I guess some days it really does pay to leave the house.  

Friday, February 8, 2013

Friday + List = Love

I'm running out of titles for the days when I don't want to write an actual post and just want to make a list.  Can you tell?




  • Conversation with Atticus yesterday: "Mommy?  Is there an ocean in heaven?"  "Uhhh... I don't know.  The Bible doesn't say anything about oceans in heaven, so... I guess we'll have to wait 'til we get there to find out."   *Long pause*  "How do sharks get to heaven?"  *Another long pause while Mommy tries to form a coherent response, but is saved by Atticus answering his own question*  "I bet Jesus just carries them in his arms, because they couldn't swim there!"  He looks thrilled to have answered this pressing theological question himself, and I'm left with a mental image of one of those culturally inaccurate depictions of a Scandinavian-looking Jesus wrestling a vicious tooth-laden shark through the pearly gates.  It was fun.  

  • Pop.  Or soda or Coke or whatever the crazy people around you call it.  I just don't get it.  Every so often when I see Derek enjoying a can of it, for some reason I feel the urge to take a tiny sip, thinking that just maybe I'll like it this time.  Instead, the moment the liquid touches my tongue it seems to explode in my mouth and I do my best to choke it back into my gullet, feeling it burning all the way down while my eyes water and I sputter and cough.  It does the exact opposite of what I feel a beverage should do- that is, quench your thirst- so why do people drink it?  

  • We got a Christmas newsletter in the mail the other day, and I loved it.  There are so many things to enjoy at Christmastime, but February?  It's a depressing time of year.  So getting a letter and photos from loved ones was especially uplifting, and something I don't think I appreciated as much in December as I do now.  I vote we all delay sending out our Christmas cards until February next year.

  • I'm beginning to think this winter is never going to end.  We're never going to get to go outside again.  It will never be warm again.  The ground will never thaw.  The snow will never disappear.  And it's only February.  There's no question:  if I lived a lot further North than here, I'd either have to work out three times a day (something that never fails to put me in an instant good mood) or get one of those special lamps to combat Seasonal Affective Disorder.  I have a sneaking suspicion the lamp would win.  


  • Is it just me, or is everyone sick right now?  Out of 18 kids in Adelaide's 1st grade class, 7 were gone earlier this week, and you don't even want to hear what percentage of kids missed school due to illness in my school nurse mom's district.  I'm praying God remembers we had our turn in December, I'll paint a little lamb's blood around our front door, and the Angel of Influenza will just pass us by.  I'll let you know if this strategy works.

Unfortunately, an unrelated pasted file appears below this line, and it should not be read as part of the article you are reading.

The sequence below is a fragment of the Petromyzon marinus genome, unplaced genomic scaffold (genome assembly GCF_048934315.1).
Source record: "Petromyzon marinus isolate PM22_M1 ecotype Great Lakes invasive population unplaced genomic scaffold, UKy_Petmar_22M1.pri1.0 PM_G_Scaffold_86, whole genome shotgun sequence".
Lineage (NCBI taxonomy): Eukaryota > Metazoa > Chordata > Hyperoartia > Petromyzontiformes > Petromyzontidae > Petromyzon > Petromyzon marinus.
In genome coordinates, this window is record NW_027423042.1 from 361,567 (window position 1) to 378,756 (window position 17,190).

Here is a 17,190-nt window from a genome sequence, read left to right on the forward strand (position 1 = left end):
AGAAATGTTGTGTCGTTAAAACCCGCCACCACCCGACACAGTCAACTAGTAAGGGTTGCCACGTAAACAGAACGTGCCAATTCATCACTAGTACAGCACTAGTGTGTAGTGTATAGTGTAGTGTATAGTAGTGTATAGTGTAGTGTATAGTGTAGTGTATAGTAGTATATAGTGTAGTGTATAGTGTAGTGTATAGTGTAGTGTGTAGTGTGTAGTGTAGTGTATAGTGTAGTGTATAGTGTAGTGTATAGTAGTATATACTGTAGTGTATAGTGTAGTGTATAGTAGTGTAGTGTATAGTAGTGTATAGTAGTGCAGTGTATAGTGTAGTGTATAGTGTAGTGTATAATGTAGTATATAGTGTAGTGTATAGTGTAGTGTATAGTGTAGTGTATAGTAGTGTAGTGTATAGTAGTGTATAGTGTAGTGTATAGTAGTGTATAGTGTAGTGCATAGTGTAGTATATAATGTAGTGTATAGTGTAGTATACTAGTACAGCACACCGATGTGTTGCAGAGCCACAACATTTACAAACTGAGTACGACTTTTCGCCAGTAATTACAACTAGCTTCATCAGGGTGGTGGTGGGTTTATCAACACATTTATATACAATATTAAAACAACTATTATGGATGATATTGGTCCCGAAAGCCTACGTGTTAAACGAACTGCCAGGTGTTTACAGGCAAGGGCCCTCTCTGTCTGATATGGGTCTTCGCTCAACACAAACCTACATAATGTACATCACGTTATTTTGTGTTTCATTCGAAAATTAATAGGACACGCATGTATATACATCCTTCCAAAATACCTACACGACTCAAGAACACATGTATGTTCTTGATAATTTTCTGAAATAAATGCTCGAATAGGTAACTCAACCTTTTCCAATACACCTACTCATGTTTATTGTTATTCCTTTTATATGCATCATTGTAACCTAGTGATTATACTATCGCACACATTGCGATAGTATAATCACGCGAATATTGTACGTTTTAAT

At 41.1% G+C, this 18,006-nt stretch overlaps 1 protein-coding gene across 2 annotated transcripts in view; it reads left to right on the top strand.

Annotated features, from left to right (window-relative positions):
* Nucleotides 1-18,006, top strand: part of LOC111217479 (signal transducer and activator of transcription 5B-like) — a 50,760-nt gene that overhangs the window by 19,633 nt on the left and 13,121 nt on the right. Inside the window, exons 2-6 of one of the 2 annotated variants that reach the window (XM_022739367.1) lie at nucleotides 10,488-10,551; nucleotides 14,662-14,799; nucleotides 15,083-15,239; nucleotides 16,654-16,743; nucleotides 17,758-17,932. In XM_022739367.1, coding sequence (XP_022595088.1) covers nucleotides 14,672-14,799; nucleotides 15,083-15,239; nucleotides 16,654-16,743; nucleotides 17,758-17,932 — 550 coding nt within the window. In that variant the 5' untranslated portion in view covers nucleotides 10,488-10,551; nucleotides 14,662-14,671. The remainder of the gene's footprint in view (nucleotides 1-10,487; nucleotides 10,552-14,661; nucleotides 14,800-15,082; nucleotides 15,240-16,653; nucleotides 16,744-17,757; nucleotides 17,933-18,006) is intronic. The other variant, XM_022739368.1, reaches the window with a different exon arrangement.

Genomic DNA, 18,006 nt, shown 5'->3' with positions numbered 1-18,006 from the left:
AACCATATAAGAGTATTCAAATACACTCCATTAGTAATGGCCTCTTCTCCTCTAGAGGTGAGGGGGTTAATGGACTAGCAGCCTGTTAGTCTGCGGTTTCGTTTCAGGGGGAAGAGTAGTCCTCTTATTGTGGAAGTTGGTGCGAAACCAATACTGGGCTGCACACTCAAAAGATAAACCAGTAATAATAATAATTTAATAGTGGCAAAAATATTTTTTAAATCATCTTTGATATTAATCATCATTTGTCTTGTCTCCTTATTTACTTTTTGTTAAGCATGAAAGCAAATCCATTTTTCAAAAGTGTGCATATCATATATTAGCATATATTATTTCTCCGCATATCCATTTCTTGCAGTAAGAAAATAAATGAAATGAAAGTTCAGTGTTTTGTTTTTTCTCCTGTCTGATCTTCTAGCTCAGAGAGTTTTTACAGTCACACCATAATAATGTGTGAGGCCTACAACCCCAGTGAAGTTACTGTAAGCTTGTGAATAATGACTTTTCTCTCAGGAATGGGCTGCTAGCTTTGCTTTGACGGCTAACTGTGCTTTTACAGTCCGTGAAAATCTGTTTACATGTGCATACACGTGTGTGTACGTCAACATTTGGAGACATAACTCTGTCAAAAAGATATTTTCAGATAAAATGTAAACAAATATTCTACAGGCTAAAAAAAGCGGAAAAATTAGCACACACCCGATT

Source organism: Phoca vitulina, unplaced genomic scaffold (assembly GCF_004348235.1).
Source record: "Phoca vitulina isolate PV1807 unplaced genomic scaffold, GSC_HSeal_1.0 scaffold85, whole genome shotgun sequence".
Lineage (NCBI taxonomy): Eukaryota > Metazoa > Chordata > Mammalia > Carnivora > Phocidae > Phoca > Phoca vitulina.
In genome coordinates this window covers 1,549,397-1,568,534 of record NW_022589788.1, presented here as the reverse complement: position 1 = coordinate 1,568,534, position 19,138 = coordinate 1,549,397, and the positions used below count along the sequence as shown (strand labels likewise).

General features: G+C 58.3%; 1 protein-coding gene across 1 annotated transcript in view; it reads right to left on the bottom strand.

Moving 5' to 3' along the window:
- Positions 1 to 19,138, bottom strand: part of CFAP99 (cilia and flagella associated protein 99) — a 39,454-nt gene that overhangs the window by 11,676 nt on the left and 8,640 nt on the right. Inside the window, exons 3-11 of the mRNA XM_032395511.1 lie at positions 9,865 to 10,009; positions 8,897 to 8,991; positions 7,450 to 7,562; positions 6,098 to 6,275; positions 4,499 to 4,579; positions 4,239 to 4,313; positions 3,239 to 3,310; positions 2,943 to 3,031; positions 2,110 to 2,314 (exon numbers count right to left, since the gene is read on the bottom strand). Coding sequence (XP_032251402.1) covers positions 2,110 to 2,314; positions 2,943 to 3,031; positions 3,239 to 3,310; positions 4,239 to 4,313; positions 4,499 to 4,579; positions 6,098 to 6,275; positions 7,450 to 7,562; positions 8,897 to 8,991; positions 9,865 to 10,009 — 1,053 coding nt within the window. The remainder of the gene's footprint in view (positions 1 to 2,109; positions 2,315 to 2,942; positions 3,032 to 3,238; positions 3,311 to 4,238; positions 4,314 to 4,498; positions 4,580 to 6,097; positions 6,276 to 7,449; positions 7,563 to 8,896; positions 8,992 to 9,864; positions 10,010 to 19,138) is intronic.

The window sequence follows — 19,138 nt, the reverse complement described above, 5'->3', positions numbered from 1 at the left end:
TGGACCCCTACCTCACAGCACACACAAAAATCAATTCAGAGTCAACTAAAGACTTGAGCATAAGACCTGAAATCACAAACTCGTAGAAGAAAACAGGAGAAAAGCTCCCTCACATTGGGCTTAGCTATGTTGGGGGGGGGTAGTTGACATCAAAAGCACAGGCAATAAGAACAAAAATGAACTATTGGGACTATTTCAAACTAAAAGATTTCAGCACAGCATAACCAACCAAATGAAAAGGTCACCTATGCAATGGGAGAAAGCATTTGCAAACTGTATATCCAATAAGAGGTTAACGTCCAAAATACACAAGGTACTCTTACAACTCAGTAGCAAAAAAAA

Wednesday, February 6, 2013

To Future Caedmon

Hey there, Future Caedmon.


I'm writing this because I realize that there may come a day when you don't want to look exactly like your Dad; when you think all his attire is totally square (or dumb or lame or whatever word the cool kids are currently using to denote a negative connotation- I don't know what the current "it" word is now and I'm sure I won't know it in the future- and if I do, you should definitely be checking to make sure I'm not a body double sent down to earth by the aliens who now have me captive.  Try scanning my forearms for numerous burn scars from years of clumsy baking [BUT I'M NOT GOING TO SAY EXACTLY WHAT THEY LOOK LIKE IN CASE YOU'RE READING THIS, ALIEN BODY SNATCHERS] ).

If that day has arrived, I'd just like to remind you of simpler times- like any given Saturday morning here in present day Iowa when Daddy opens the door to your bedroom to get you out of your crib, and although you have a silly, faux scowl on your face that you use on me every day, when you see that it's Daddy in the doorway your face just can't help but break into a delighted grin.  And after he lifts you out of bed and eats breakfast with you and it's time to get dressed, you carefully watch as Daddy puts on each item of clothing and take your wardrobe cues from him:  jeans because Daddy's wearing jeans, the same color socks, shirt, and sweater as Daddy, and a hat you managed to find when you saw Daddy was wearing one.  You're kind of like this loyal, devoted dog following Derek around.  And I mean that in the best way possible.